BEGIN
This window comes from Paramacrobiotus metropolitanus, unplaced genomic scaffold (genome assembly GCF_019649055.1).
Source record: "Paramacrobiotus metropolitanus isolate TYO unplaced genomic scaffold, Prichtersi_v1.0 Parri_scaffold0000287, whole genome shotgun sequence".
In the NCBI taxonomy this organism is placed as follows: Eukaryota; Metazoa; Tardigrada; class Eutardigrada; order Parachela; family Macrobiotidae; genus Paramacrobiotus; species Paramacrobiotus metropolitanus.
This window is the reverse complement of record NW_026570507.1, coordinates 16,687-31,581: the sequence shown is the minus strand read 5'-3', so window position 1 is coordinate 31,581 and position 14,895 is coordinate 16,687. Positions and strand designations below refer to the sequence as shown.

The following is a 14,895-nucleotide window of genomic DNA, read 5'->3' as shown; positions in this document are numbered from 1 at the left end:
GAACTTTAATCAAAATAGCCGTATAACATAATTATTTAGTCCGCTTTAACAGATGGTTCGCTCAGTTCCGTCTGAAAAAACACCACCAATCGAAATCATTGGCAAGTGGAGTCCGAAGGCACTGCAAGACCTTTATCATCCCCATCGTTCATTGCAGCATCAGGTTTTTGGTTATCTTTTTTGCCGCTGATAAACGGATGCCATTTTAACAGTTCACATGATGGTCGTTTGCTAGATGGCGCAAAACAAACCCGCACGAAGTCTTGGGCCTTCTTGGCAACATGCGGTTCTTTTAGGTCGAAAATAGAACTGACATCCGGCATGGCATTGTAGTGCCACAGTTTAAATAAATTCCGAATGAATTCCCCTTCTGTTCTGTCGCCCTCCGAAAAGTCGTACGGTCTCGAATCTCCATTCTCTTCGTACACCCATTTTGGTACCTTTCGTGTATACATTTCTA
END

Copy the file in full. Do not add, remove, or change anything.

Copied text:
This window comes from Paramacrobiotus metropolitanus, unplaced genomic scaffold (genome assembly GCF_019649055.1).
Source record: "Paramacrobiotus metropolitanus isolate TYO unplaced genomic scaffold, Prichtersi_v1.0 Parri_scaffold0000287, whole genome shotgun sequence".
In the NCBI taxonomy this organism is placed as follows: Eukaryota; Metazoa; Tardigrada; class Eutardigrada; order Parachela; family Macrobiotidae; genus Paramacrobiotus; species Paramacrobiotus metropolitanus.
This window is the reverse complement of record NW_026570507.1, coordinates 16,687-31,581: the sequence shown is the minus strand read 5'-3', so window position 1 is coordinate 31,581 and position 14,895 is coordinate 16,687. Positions and strand designations below refer to the sequence as shown.

The following is a 14,895-nucleotide window of genomic DNA, read 5'->3' as shown; positions in this document are numbered from 1 at the left end:
GAACTTTAATCAAAATAGCCGTATAACATAATTATTTAGTCCGCTTTAACAGATGGTTCGCTCAGTTCCGTCTGAAAAAACACCACCAATCGAAATCATTGGCAAGTGGAGTCCGAAGGCACTGCAAGACCTTTATCATCCCCATCGTTCATTGCAGCATCAGGTTTTTGGTTATCTTTTTTGCCGCTGATAAACGGATGCCATTTTAACAGTTCACATGATGGTCGTTTGCTAGATGGCGCAAAACAAACCCGCACGAAGTCTTGGGCCTTCTTGGCAACATGCGGTTCTTTTAGGTCGAAAATAGAACTGACATCCGGCATGGCATTGTAGTGCCACAGTTTAAATAAATTCCGAATGAATTCCCCTTCTGTTCTGTCGCCCTCCGAAAAGTCGTACGGTCTCGAATCTCCATTCTCTTCGTACACCCATTTTGGTACCTTTCGTGTATACATTTCTA